If this March seems a little different than those in years past, well, that’s mostly the pandemic we’re hopefully nearing the end of. But it’s also different in that this year’s edition of the NCAA’s college basketball tournament is to be experienced largely alone, shorn of the communal experience that has made it the institution that it is. The tournament is both big business for the NCAA and something of a drain on business for others, costing companies billions in lost productivity over the course of the month. And on the former point, the NCAA is vigilant in protecting that business against even the notion that someone else might make a buck without their say-so.
In one of the odder trademark cases you’ll come across, the NCAA has lodged its objection to a trademark filing by a group of Richmond, Virginia urologists, claiming that their mark is too close to the NCAA’s “March Madness”. The trademark in question? “Vasectomy Mayhem”.
To answer the two most immediate questions, yes, you’re reading that correctly and no, I don’t know either. Given that the NCAA is vigilant about the “March Madness” trademark and any clever variations thereupon, it shouldn’t be entirely shocking to see them go after any business that so much as suggests that college basketball is played during the third month of the calendar year. Like the Super Bowl, there’s money to be made as an official partner of the tournament, and as unofficial associations threaten that money, well, it’s the NCAA’s obligation as the organizing body for “amateur” athletics to protect that money — for the kids, one presumes.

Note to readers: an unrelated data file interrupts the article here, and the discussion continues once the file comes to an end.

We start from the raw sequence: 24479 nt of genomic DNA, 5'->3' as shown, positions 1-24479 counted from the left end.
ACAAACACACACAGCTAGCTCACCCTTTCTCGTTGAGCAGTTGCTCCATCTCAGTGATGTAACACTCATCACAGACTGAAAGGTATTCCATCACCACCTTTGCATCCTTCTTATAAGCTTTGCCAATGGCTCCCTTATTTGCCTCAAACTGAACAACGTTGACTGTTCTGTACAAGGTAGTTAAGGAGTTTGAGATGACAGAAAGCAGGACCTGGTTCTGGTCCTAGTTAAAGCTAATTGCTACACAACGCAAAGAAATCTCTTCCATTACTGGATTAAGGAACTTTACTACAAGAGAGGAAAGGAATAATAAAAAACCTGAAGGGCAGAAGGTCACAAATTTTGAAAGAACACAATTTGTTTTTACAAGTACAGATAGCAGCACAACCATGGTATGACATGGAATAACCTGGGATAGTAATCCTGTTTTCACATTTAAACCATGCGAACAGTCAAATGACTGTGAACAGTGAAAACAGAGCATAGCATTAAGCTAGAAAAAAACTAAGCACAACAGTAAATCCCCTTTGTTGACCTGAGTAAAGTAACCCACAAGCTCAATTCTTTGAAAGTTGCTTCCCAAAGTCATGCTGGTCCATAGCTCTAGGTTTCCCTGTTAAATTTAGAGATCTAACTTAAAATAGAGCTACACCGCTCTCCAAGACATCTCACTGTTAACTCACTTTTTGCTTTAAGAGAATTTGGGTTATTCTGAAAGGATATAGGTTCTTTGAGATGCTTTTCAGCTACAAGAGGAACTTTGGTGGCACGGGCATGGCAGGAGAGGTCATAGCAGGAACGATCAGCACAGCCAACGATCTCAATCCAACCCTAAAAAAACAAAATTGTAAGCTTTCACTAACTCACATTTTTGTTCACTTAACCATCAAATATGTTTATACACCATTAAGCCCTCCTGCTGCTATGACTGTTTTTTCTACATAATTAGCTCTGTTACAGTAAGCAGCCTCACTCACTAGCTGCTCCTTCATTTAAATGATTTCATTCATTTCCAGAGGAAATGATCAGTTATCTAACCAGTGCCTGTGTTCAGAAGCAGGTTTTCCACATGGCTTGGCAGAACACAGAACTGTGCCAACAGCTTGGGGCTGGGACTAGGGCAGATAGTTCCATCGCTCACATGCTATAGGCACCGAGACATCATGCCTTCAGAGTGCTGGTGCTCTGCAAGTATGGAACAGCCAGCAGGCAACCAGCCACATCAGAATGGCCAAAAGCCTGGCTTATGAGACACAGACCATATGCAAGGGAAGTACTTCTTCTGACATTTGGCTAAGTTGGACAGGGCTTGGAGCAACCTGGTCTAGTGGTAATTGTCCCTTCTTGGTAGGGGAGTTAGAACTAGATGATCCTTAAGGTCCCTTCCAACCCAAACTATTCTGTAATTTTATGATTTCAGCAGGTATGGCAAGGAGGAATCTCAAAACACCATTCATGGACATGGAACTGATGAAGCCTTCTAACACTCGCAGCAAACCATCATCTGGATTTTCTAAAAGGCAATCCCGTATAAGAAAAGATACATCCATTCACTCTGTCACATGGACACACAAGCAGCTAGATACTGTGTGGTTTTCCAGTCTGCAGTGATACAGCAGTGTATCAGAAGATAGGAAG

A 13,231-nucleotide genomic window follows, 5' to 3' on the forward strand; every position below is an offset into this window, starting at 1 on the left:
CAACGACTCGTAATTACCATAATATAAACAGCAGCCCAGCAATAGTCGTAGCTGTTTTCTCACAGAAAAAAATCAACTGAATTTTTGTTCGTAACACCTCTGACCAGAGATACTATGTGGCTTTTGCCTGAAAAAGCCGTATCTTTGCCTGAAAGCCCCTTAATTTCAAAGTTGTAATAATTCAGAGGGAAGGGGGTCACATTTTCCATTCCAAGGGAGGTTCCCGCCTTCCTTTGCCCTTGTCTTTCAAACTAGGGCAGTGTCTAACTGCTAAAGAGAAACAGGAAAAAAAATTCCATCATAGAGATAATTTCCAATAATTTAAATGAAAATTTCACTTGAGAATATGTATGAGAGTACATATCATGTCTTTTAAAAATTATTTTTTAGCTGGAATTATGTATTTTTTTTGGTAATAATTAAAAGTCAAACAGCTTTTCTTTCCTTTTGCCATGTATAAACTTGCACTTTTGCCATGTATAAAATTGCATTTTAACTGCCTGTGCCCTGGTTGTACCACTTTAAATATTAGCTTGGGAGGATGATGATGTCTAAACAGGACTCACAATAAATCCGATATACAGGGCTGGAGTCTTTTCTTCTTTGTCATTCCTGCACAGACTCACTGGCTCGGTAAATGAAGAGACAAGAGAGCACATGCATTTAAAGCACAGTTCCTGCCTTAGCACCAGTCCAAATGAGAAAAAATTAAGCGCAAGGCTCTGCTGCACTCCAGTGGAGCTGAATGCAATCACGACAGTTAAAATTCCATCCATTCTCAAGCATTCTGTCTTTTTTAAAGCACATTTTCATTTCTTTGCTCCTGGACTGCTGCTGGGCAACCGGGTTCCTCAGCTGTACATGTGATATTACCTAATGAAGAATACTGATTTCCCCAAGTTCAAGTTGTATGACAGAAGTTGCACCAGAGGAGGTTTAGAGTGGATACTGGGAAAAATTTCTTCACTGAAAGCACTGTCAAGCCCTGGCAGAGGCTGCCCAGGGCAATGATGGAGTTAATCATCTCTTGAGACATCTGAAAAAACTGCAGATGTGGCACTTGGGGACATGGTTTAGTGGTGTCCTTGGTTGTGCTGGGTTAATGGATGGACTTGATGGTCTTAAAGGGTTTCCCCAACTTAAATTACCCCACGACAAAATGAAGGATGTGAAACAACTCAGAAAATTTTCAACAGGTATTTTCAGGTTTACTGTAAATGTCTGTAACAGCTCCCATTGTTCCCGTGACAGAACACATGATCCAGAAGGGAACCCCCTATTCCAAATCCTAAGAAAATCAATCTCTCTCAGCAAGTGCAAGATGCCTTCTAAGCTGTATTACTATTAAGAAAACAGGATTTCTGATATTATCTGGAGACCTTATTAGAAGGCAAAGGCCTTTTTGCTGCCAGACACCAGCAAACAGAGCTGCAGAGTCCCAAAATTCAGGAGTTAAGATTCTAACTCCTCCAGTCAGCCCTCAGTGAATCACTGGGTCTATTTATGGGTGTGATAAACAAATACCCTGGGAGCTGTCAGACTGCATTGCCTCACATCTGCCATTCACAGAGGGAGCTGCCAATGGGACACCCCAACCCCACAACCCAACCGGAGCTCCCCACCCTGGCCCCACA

That said, this seems small and petty even for an organization known to embody those two qualities at all times. The NCAA can assert that Virginia Urology is creating an undue association with the tournament, but it seems probable that no one is going to make any such assumption about an official vasectomy provider of the tournament, least of all men, who would sooner never think of urologists and vasectomies for any reason.
As with most cases of this type, it’s hyperactivity on the part of a well-heeled organization, which can keep lawyers on retainer to watch for cases such as these. Doubtless the NCAA has a better claim to their vigilance, as it’s not hard to imagine any number of companies that might see fit to use “March Madness” for something like a sale capitalizing on the mania of the moment. But it’s important to distinguish between genuine instances of infringement and those that don’t rise to that level. Trying to go after every business that makes use of the work “madness” or “mayhem” may be the real madness.